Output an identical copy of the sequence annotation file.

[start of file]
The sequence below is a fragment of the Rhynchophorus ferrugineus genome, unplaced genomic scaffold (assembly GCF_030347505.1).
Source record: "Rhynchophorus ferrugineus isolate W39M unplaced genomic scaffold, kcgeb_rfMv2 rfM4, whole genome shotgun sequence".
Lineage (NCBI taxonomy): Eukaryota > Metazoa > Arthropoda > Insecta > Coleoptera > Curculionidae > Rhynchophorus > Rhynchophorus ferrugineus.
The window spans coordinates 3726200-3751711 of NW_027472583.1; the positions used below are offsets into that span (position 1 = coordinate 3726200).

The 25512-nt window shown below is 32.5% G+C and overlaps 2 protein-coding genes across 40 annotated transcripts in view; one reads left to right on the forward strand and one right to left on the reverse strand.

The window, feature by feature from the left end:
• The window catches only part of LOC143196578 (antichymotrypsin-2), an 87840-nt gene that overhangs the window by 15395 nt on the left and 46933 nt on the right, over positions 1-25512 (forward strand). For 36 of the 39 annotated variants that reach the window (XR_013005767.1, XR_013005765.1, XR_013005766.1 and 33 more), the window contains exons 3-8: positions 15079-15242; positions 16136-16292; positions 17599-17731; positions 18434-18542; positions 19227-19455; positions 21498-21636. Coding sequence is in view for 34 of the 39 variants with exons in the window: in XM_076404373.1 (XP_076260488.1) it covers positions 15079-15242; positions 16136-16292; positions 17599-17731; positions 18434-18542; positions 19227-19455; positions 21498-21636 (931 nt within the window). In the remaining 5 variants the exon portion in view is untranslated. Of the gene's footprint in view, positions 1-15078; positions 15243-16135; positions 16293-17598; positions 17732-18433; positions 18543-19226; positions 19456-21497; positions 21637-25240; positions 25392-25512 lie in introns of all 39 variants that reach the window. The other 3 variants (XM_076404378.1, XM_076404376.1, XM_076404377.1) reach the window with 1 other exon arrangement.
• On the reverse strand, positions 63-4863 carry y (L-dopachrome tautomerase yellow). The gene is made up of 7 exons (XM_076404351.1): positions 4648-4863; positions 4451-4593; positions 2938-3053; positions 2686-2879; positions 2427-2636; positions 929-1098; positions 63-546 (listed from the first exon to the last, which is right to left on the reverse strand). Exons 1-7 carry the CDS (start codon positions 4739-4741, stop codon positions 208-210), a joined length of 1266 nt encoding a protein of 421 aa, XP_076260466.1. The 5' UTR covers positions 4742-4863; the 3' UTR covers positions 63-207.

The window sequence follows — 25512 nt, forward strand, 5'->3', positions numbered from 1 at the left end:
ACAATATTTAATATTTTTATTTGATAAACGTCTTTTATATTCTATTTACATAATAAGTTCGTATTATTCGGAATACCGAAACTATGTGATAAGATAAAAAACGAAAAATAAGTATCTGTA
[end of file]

The sequence below is a fragment of the Rhynchophorus ferrugineus genome, unplaced genomic scaffold (assembly GCF_030347505.1).
Source record: "Rhynchophorus ferrugineus isolate W39M unplaced genomic scaffold, kcgeb_rfMv2 rfM4, whole genome shotgun sequence".
Lineage (NCBI taxonomy): Eukaryota > Metazoa > Arthropoda > Insecta > Coleoptera > Curculionidae > Rhynchophorus > Rhynchophorus ferrugineus.
The window spans coordinates 3726200-3751711 of NW_027472583.1; the positions used below are offsets into that span (position 1 = coordinate 3726200).

The 25512-nt window shown below is 32.5% G+C and overlaps 2 protein-coding genes across 40 annotated transcripts in view; one reads left to right on the forward strand and one right to left on the reverse strand.

The window, feature by feature from the left end:
• The window catches only part of LOC143196578 (antichymotrypsin-2), an 87840-nt gene that overhangs the window by 15395 nt on the left and 46933 nt on the right, over positions 1-25512 (forward strand). For 36 of the 39 annotated variants that reach the window (XR_013005767.1, XR_013005765.1, XR_013005766.1 and 33 more), the window contains exons 3-8: positions 15079-15242; positions 16136-16292; positions 17599-17731; positions 18434-18542; positions 19227-19455; positions 21498-21636. Coding sequence is in view for 34 of the 39 variants with exons in the window: in XM_076404373.1 (XP_076260488.1) it covers positions 15079-15242; positions 16136-16292; positions 17599-17731; positions 18434-18542; positions 19227-19455; positions 21498-21636 (931 nt within the window). In the remaining 5 variants the exon portion in view is untranslated. Of the gene's footprint in view, positions 1-15078; positions 15243-16135; positions 16293-17598; positions 17732-18433; positions 18543-19226; positions 19456-21497; positions 21637-25240; positions 25392-25512 lie in introns of all 39 variants that reach the window. The other 3 variants (XM_076404378.1, XM_076404376.1, XM_076404377.1) reach the window with 1 other exon arrangement.
• On the reverse strand, positions 63-4863 carry y (L-dopachrome tautomerase yellow). The gene is made up of 7 exons (XM_076404351.1): positions 4648-4863; positions 4451-4593; positions 2938-3053; positions 2686-2879; positions 2427-2636; positions 929-1098; positions 63-546 (listed from the first exon to the last, which is right to left on the reverse strand). Exons 1-7 carry the CDS (start codon positions 4739-4741, stop codon positions 208-210), a joined length of 1266 nt encoding a protein of 421 aa, XP_076260466.1. The 5' UTR covers positions 4742-4863; the 3' UTR covers positions 63-207.

The window sequence follows — 25512 nt, forward strand, 5'->3', positions numbered from 1 at the left end:
ACAATATTTAATATTTTTATTTGATAAACGTCTTTTATATTCTATTTACATAATAAGTTCGTATTATTCGGAATACCGAAACTATGTGATAAGATAAAAAACGAAAAATAAGTATCTGTA